- Fairly common
- What DHS/Court-involved parents face
- Working with your team
- Reunification! And that fresh start…
Runaways to Bio Parents
A member of a foster care FB group I am a part of recently asked if anyone else had experienced a foster child running away to their bio parents. This, of course, is a somewhat regular occurrence when you are fostering older kids. While every child and every situation is different, I thought I would share a story here about one way you might consider handling it.
“Susie was in a great foster home but was still attached to her bio mother. Mom would send Susie texts asking her to “sneak away” from school to go see her. Because of this (and a number of other factors), DHS had suggested getting a no-contact order. On its face, it seemed to make sense, but it was really a terrible idea. I gently asked foster mom, “What do you think she will do if you forbid her to see her mom?”
She thought for a brief moment, and then said, “She will go see her mom.” I laughed and agreed. I asked if I could suggest a different strategy to the child—one where, instead of forbidding a visit, we would seek to manage it.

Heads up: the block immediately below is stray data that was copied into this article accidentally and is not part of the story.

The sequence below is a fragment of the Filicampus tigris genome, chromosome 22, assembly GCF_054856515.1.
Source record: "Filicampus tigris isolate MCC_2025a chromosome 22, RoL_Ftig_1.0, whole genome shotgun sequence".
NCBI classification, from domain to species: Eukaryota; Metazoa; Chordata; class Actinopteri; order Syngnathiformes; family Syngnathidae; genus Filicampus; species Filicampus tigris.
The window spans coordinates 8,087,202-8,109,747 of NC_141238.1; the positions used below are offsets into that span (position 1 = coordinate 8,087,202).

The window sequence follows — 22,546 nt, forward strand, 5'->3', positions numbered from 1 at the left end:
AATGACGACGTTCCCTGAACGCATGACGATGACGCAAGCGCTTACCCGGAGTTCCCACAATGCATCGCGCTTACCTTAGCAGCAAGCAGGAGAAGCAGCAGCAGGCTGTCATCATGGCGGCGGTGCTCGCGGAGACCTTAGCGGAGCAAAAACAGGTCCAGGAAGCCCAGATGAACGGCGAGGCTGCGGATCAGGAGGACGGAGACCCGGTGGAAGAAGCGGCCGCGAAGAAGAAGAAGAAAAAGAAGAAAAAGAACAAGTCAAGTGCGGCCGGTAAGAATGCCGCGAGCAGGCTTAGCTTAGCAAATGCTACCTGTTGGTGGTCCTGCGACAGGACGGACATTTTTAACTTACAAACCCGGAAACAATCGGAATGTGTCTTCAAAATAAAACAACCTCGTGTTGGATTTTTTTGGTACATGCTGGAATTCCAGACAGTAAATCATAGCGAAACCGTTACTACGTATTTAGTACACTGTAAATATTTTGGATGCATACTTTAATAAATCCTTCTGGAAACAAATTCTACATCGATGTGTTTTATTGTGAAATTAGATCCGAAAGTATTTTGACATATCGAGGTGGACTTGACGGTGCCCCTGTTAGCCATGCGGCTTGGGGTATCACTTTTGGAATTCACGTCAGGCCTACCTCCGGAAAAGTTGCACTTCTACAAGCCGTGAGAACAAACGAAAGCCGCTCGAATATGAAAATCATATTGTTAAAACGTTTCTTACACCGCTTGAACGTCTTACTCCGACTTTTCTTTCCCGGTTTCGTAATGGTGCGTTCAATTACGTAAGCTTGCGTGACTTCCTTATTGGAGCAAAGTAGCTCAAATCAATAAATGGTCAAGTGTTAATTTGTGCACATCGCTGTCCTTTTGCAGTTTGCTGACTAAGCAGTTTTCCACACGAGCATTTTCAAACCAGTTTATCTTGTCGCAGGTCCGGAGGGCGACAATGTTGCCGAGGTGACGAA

The first thing I said to Susie (after acknowledging that we knew mom was asking her to sneak away) was that we were not trying to keep her from her mom. Instead, we wanted to make sure visits were successful. I then asked Susie what she thought I meant by that. She told me that she thought that meant mom couldn’t be drinking at or before a visit. I agreed, and probed deeper, saying, “And why is that important?”
This child had had visits where mom had been drinking, so she knew that was a disaster. We agreed that when mom demonstrated she could do a visit substance-free, there would be a visit.
A week later, foster mom called to tell me that Susie had asked for a new phone number. Susie explained, saying, “mom keeps texting me, and she’s still drinking. If she wants to have a visit, she can call you.”
If a NCO had been filed, that would have pitted the foster parents against the bio mom, which never ends well, because the child will almost always side with their bio parent(s). And Susie would have gone to see her mom, which would not have been safe (mom was homeless), and would have created lots of other problems.
But by managing and setting parameters around the visit, Susie made the decision, so there was no one for her to push back against; in other words, no one imposed that prohibition on her. Additionally, kids often view their bio parents through rose-colored glasses. When Susie “remembered” that visits were bad when mom was drinking, she was willing to comply.
And in a sense, we took the emotion out of the decision, and helped her take a more reasoned approach.
 Some details changed to protect confidentiality, of course.